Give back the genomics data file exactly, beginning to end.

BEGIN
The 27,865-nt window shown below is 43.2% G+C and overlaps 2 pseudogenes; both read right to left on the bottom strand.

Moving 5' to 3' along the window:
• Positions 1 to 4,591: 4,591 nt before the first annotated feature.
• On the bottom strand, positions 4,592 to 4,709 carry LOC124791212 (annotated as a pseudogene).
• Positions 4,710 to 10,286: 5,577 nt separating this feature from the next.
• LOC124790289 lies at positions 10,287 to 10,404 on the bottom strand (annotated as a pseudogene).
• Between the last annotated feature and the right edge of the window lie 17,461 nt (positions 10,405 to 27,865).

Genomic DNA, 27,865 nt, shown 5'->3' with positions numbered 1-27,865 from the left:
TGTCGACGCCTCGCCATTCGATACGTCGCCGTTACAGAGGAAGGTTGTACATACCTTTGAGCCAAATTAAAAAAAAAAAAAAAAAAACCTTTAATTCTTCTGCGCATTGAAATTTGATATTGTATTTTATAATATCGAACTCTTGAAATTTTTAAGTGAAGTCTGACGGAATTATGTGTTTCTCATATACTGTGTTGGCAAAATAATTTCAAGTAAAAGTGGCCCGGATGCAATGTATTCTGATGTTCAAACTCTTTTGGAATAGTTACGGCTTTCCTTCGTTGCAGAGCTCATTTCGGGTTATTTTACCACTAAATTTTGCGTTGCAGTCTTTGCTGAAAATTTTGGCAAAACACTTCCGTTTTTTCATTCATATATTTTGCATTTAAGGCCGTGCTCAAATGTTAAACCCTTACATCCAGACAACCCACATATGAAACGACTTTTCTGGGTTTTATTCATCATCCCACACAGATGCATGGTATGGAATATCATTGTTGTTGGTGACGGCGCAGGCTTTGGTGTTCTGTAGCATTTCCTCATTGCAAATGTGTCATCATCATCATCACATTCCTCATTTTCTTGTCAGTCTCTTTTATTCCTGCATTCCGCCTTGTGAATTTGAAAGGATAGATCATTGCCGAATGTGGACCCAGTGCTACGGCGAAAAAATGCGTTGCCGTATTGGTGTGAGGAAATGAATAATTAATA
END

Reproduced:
The 27,865-nt window shown below is 43.2% G+C and overlaps 2 pseudogenes; both read right to left on the bottom strand.

Moving 5' to 3' along the window:
• Positions 1 to 4,591: 4,591 nt before the first annotated feature.
• On the bottom strand, positions 4,592 to 4,709 carry LOC124791212 (annotated as a pseudogene).
• Positions 4,710 to 10,286: 5,577 nt separating this feature from the next.
• LOC124790289 lies at positions 10,287 to 10,404 on the bottom strand (annotated as a pseudogene).
• Between the last annotated feature and the right edge of the window lie 17,461 nt (positions 10,405 to 27,865).

Genomic DNA, 27,865 nt, shown 5'->3' with positions numbered 1-27,865 from the left:
TGTCGACGCCTCGCCATTCGATACGTCGCCGTTACAGAGGAAGGTTGTACATACCTTTGAGCCAAATTAAAAAAAAAAAAAAAAAAACCTTTAATTCTTCTGCGCATTGAAATTTGATATTGTATTTTATAATATCGAACTCTTGAAATTTTTAAGTGAAGTCTGACGGAATTATGTGTTTCTCATATACTGTGTTGGCAAAATAATTTCAAGTAAAAGTGGCCCGGATGCAATGTATTCTGATGTTCAAACTCTTTTGGAATAGTTACGGCTTTCCTTCGTTGCAGAGCTCATTTCGGGTTATTTTACCACTAAATTTTGCGTTGCAGTCTTTGCTGAAAATTTTGGCAAAACACTTCCGTTTTTTCATTCATATATTTTGCATTTAAGGCCGTGCTCAAATGTTAAACCCTTACATCCAGACAACCCACATATGAAACGACTTTTCTGGGTTTTATTCATCATCCCACACAGATGCATGGTATGGAATATCATTGTTGTTGGTGACGGCGCAGGCTTTGGTGTTCTGTAGCATTTCCTCATTGCAAATGTGTCATCATCATCATCACATTCCTCATTTTCTTGTCAGTCTCTTTTATTCCTGCATTCCGCCTTGTGAATTTGAAAGGATAGATCATTGCCGAATGTGGACCCAGTGCTACGGCGAAAAAATGCGTTGCCGTATTGGTGTGAGGAAATGAATAATTAATA